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I've seen that in a number of loops and increments. Instead of doing i++ they do i += 1. Why is this?

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Why is your question in the title different from the question in the body? Which one do you mean to ask? –  Kerrek SB Sep 6 '11 at 0:04
    
I use i += 1, except in the 3rd-position of a for-loop in which case I use i++. –  user166390 Sep 6 '11 at 0:23
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closed as not constructive by casperOne Jan 14 '12 at 21:57

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6 Answers

up vote 5 down vote accepted

Not all languages have ++ operator (python, for one)... Probably these people come from a background in one of those languages. Also some people feel that i++ is not very clear, especially since some languages treat i++ and ++i differently.

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5  
Every language that I know of treats i++ and ++i differently in exactly one way: the value of the expression. In other words, x = i++; assigns a value less by one to x than does x = ++i. Is that what you had in mind? I'm curious about your use of the word "some"; do you know of languages that have both prefix and postfix increment operators and don't make this distinction? –  Ted Hopp Sep 6 '11 at 0:12
1  
@Ted Hopp Perl will return either a value or a reference depending on a pre or post increment. This can lead to puzzling behavior. In the basic form this is not an issue. This is very puzzling in cases of foo($x, ++$x), however (evaluation still happens left-to-right). Also, C/C++ has alot of UB with variable modifications (++/--) and access between two sequence points. –  user166390 Sep 6 '11 at 0:27
    
In javascript for browser IE10 (and probably <10 as well) i++ is 15% slower than i+=1. Thus I always prefer to use i+=1, just because it's quicker and semantically it is practically the same right. –  Yeti Nov 15 '13 at 13:35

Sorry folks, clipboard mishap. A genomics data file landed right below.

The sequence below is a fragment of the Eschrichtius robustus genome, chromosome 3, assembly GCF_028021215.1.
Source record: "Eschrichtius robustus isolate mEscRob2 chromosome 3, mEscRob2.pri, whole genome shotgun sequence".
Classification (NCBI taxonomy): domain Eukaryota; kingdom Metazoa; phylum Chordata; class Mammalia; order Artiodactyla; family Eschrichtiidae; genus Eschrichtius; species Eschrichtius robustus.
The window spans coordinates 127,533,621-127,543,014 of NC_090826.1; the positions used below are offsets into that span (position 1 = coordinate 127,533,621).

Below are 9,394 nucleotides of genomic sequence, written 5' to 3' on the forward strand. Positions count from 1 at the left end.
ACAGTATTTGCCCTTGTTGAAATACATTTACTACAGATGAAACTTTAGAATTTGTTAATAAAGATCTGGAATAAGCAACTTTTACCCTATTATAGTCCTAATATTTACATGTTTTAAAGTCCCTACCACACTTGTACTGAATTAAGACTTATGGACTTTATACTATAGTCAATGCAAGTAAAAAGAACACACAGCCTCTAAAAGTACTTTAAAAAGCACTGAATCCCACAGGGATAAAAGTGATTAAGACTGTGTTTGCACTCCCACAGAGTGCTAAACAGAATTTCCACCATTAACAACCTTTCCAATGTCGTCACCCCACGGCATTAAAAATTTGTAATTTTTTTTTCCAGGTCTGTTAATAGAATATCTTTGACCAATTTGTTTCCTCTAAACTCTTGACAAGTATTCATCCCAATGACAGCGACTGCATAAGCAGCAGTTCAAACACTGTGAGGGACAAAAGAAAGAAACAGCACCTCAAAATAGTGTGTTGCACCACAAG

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Personal preference and style.

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Prevents excess craftiness. At least that is what Crockford says.

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However, crafty code will be crafty without "++" and clean code will be clean code with "++". –  user166390 Sep 6 '11 at 0:24
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The general reason is that there are two different versions of increment that behave differently

var i = 0;
1 == ++i // true

and

var i = 0;
1 == i++; // false

++i translates to "increment i, then evaluate" while i++ translates to "evaluate i, then increment"

When you write these expressions as i = i + 1; it's clear what the intent of the programmer was and easier to find bugs in the code. It's the same reason people write "yoda clauses" like

if(6 == x){
    //. . .
}

because if you accidentally do

if(6 = x){
    //. . .
}

it's easier to catch the mistake

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i = i + 1 is easier to decode in English. i++ although totally correct doesn't translate well when beginners are reading the code. The programmer was possibly trying to make their code more readable by beginners, or perhaps just not trying to be overly concerned about syntax. There's no good reason to use one over the other.

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Some people find i = i + 1 or i += 1 more descriptive than i++. It's just a matter of coding style and readability. In most current languages there is no performance difference at all between the different ways.

There are some readability issues with the ++ and -- operators, but that's mostly when they are used along with other operators, it's not really a problem when they are used by themselves. An expression like ++x+-++y+-z++ for example is perfectly valid, but it's hard to see what it actually does. As the operators cause readability issues in some cases, some feel that they should always be avoided.

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This is an extreme, however. While I prefer += to ++, good code is good code and bad code is bad code: ++x+-++y+-z++ is not good code, ++ aside. For instance, imagine if the "rule" for using i++ (or even ++i) is "only in a statement context". This no different than the "rules" that restrict the use of x=i=i+1 or other such monstrosities. –  user166390 Sep 6 '11 at 0:33
    
@pst: Of course it's bad code, the point with the example was to demonstrate that the operators can be used to write unreadable code. –  Guffa Sep 6 '11 at 6:41
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